JEL: D72 H41 D64
    Date: 2015
  14. By: Bütler, Monika; Benesch, Christine; Hofer, Katharina
    Abstract: We exploit a recent change in voting procedures in one of the two chambers of the Swiss parliament to explore how transparency affects the votes of Members of Parliament (MPs). Until 2013, the Council of States (St nderat) decided by hand rising. While publicly observable at the time of the vote, MPs decisions could only be verified through time-consuming screening of online videos ex post. In 2014 - in the middle of the legislation period, the chamber switched to electronic voting. As MPs decisions are available online, transparency and observability of MP voting increased. Our analysis is based on individual voting behavior from all final passage votes in the 2011-2015 legislation period. In a difference-in-difference framework, the larger chamber, the National Council (Nationalrat), serves as control group. Voting procedures in the latter have not changed since 2007, the legislative text is identical in both chambers. After the reform, members of the Council of States are significantly less likely to deviate from their party line. We also observe a higher probability to abstain even though a strong party line exists. Our results are in line with increased observability of MP votes and higher conformity pressure from parties and party groups.
    JEL: D72 D71 H10
    Date: 2015
  15. By: Gerigk, Joschka; MacKenzie, Ian; Ohndorf, Markus
    Abstract: In this article, we examine the regulation of pollution in open economies when the regulator is influenced by special interest groups. In a setting with free trade, we identify conditions under which a country may unilaterally adopt the stricter regulatory standards of its competitors. In our model, two lobby groups - representing industrial and environmental special interests - influence their government's policy decision. Their lobbying efforts not only depend on the domestic policy, but also on environmental regulation abroad. We find that both market structure and the characteristics of the pollutant are crucial determinants of the political equilibrium: given a local pollutant, the probability of convergence of environmental policies is increasing in the stringency of regulation abroad when product supply is relatively inelastic. This effect is reversed in the case of transboundary pollution. We also extend our framework to cases of imperfect competition.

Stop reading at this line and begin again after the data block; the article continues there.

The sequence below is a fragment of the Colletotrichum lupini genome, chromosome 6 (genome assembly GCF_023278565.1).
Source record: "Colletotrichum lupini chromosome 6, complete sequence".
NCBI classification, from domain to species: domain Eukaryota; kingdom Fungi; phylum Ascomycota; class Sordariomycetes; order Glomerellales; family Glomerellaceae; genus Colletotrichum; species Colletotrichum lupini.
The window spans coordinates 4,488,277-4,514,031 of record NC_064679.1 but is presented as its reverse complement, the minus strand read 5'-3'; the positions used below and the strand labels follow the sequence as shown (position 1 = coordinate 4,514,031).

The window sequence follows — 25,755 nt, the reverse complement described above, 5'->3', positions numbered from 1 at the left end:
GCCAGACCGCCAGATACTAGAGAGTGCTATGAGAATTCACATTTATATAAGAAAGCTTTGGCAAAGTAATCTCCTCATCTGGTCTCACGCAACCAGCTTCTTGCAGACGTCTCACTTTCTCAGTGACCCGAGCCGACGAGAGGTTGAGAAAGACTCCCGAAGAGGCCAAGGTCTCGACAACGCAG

JEL: Q50 H73 D72
    Date: 2015
  16. By: Steinhardt, Max Friedrich; Poutvaara, Panu
    Abstract: Immigration is a major challenge and opportunity for rich Western countries. Integration of immigrants is a two-way process, the success of which depends both on immigrants and on natives. We provide new evidence on the determinants of individual attitudes towards immigration, using data from the 2005 and 2010 waves of the German Socio-Economic Panel. In particular, we show that bitterness in life is strongly associated with worries about immigration. This effect cannot be explained just by concerns that immigrants are competing with oneself in the labor market. Instead, it appears that people who feel that they have not got what they deserve in life oppose immigration for spiteful reasons. As economic crises foster bitterness, they are likely to increase public opposition towards immigration, and by this harm integration of immigrants.
    JEL: F22 J61 D72
    Date: 2015
  17. By: Frommeyer, Tim
    Abstract: We consider a committee voting setup with two rounds of voting where committee members, who possess private information about the state of the world, have to make a binary decision. We investigate incentives for truthful revelation of their information in the first voting period. Coughlan (2000 shows that members reveal their information in a straw poll only if their preferences are homogeneous. By taking costs of time into account, we demonstrate that heterogeneous committees have strictly higher incentives to reveal information and can be strictly better off if the straw poll allows for an earlier decision for high level of consensus.
    JEL: D72 D82 D83
    Date: 2015